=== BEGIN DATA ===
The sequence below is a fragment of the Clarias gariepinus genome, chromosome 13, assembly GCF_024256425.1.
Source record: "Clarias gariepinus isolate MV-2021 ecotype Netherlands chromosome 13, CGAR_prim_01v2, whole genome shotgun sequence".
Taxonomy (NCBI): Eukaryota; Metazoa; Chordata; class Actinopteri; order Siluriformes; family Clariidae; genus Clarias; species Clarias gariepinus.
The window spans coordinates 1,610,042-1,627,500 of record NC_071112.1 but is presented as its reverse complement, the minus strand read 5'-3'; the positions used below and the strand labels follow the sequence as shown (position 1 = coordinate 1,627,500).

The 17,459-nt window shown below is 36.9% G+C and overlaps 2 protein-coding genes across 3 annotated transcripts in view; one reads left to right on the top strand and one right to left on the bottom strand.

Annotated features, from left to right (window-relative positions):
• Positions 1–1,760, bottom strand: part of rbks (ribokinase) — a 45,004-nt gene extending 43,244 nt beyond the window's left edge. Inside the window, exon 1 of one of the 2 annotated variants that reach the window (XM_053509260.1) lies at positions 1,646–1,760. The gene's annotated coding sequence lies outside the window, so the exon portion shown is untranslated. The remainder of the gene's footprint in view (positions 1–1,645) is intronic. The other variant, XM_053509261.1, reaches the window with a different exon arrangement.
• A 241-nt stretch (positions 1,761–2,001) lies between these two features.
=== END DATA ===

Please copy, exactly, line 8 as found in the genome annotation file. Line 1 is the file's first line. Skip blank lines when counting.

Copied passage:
• A 241-nt stretch (positions 1,761–2,001) lies between these two features.